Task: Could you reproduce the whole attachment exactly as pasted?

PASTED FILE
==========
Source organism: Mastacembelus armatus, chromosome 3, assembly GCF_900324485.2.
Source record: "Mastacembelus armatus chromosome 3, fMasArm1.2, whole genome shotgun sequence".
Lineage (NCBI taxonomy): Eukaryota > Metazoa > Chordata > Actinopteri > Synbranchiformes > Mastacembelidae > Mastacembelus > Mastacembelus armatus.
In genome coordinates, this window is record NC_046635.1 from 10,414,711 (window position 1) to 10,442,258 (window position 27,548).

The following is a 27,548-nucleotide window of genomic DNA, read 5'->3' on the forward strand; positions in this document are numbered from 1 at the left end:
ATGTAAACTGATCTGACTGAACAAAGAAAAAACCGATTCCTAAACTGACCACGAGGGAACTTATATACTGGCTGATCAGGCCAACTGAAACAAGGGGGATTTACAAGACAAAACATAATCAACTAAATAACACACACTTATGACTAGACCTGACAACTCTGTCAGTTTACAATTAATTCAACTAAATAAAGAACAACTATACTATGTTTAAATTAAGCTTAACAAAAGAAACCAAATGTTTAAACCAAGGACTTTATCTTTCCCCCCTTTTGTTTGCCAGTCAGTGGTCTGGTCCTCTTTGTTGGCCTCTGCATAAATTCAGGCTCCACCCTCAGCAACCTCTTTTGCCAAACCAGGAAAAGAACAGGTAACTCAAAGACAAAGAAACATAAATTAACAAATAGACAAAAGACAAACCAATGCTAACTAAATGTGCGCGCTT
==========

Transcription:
Source organism: Mastacembelus armatus, chromosome 3, assembly GCF_900324485.2.
Source record: "Mastacembelus armatus chromosome 3, fMasArm1.2, whole genome shotgun sequence".
Lineage (NCBI taxonomy): Eukaryota > Metazoa > Chordata > Actinopteri > Synbranchiformes > Mastacembelidae > Mastacembelus > Mastacembelus armatus.
In genome coordinates, this window is record NC_046635.1 from 10,414,711 (window position 1) to 10,442,258 (window position 27,548).

The following is a 27,548-nucleotide window of genomic DNA, read 5'->3' on the forward strand; positions in this document are numbered from 1 at the left end:
ATGTAAACTGATCTGACTGAACAAAGAAAAAACCGATTCCTAAACTGACCACGAGGGAACTTATATACTGGCTGATCAGGCCAACTGAAACAAGGGGGATTTACAAGACAAAACATAATCAACTAAATAACACACACTTATGACTAGACCTGACAACTCTGTCAGTTTACAATTAATTCAACTAAATAAAGAACAACTATACTATGTTTAAATTAAGCTTAACAAAAGAAACCAAATGTTTAAACCAAGGACTTTATCTTTCCCCCCTTTTGTTTGCCAGTCAGTGGTCTGGTCCTCTTTGTTGGCCTCTGCATAAATTCAGGCTCCACCCTCAGCAACCTCTTTTGCCAAACCAGGAAAAGAACAGGTAACTCAAAGACAAAGAAACATAAATTAACAAATAGACAAAAGACAAACCAATGCTAACTAAATGTGCGCGCTT